Local Spotlight: The Bay

Author: Janie Barber


The Bay: Skatepark. Outreach program. Community safeplace. National movement. Coffee shop. Concert venue. And they’re just getting started.

Pulling into the parking lot, you can’t miss the funky, modern building that stands out from its industrial surroundings. The Bay has two entrances, one for the skatepark and one for the coffee shop. Considering the fact that I might be the least capable skater this fine planet has to offer, I chose the safe route and went in the coffee shop side. Surrounded by exposed piping, a stage made of stacked 2-by-4’s, and natural lighting, my first impression was that I had just walked into someone’s ultra-modern loft. Though the design is industrial, it has a warmth to it that is unlike any other coffee house in Lincoln.

Warmth beyond the aesthetic of the design was tripled by the genuine greeting I got from the incredible people that work there. All of this stands beside the fact that their coffee is INCREDIBLE.

Other than the classics like espresso, Americano or a latté, you’ll be treated to a completely unique coffee experience. Specialty drinks rotate through the menu based on season, each one sure to blow your mind. Around this time of year, you can cozy up with a cup of “Sweet Babe” which has maple, espresso, bacon simple syrup and milk or, if you’re a Christmas freak like me, you’ll love the “Can’t Catch Me” which is made with gingerbread syrup, fresh nutmeg, espresso and milk.

If you walk through the door to the right of the coffee bar, you’ll see that the coffee shop side of The Bay is just a small branch of who they are as a whole. Functioning as a non-profit and 100% privately funded, a huge part of The Bay is the skate park which makes up half of the space. Like I said, I don’t know much about skateboarding, but they offer what has to be a skateboarder’s dream.  This is the beautifully unique marriage found only across Antelope Parkway at The Bay.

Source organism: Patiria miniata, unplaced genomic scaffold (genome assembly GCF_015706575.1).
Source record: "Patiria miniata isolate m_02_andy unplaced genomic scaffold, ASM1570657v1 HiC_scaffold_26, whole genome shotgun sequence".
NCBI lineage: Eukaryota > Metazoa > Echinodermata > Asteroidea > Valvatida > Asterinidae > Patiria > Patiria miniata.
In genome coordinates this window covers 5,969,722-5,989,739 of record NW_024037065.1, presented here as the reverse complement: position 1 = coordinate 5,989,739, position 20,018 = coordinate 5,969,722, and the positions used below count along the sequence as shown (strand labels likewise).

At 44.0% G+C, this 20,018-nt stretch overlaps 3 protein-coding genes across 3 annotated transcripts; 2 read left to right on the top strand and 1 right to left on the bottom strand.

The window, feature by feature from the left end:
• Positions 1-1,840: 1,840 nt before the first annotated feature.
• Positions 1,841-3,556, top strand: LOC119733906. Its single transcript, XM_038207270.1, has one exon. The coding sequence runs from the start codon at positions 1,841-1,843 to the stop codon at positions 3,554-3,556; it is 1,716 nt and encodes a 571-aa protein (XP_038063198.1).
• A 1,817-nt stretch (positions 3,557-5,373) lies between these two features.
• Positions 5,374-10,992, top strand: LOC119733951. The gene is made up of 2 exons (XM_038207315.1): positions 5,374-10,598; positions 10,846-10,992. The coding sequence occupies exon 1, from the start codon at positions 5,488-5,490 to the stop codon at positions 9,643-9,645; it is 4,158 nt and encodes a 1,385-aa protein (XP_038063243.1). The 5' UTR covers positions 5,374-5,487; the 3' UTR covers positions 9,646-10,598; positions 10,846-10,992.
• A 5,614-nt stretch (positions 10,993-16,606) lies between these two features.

Sitting at a table next to the skatepark, cold-brew coffee (infused with nitrogen) in hand, I had the opportunity to interview Shayne Pearson, Program Coordinator, and got the whole story behind this incredible addition to the Lincoln community.

TS: How did you guys get started?

SP: So we started out in the shopping mall, and we had a tiny little skatepark in Gateway Mall, like right next to Sears.

We started out in 2010, and we really just wanted to give young people specifically a spot that was safe and positive to go and do something they love, and for us as skateboarders decided that was a good place to start.

TS: How did you guys go from the mall to this?

SP: Kinda through some random things with Red Bull. Mike Smith, who founded the place, got connected to Ryan Sheckler and the Sheckler Foundation. He came out, did a demo, invited Mike to go out to this celebrity golf tournament, and Mike made this 60-foot putt…Mike doesn’t golf.

Luck, fate, whatever it is, he made this putt and won $25,000 and that kinda gave us what we needed to move out of the mall and make this place a reality.

TS: Getting Ryan Sheckler involved had to have been amazing.

SP: Well and through that Sheckler actually came out and helped us open this, helped us run this big contest to kick it off.

TS: So Sheckler’s involvement and connections had a huge roll in what The Bay is today.

SP: Yeah, that was a big part of what gave us initial exposure. Yeah that was in 2012 when he came out.

TS: Is this a national movement or is everything local right now?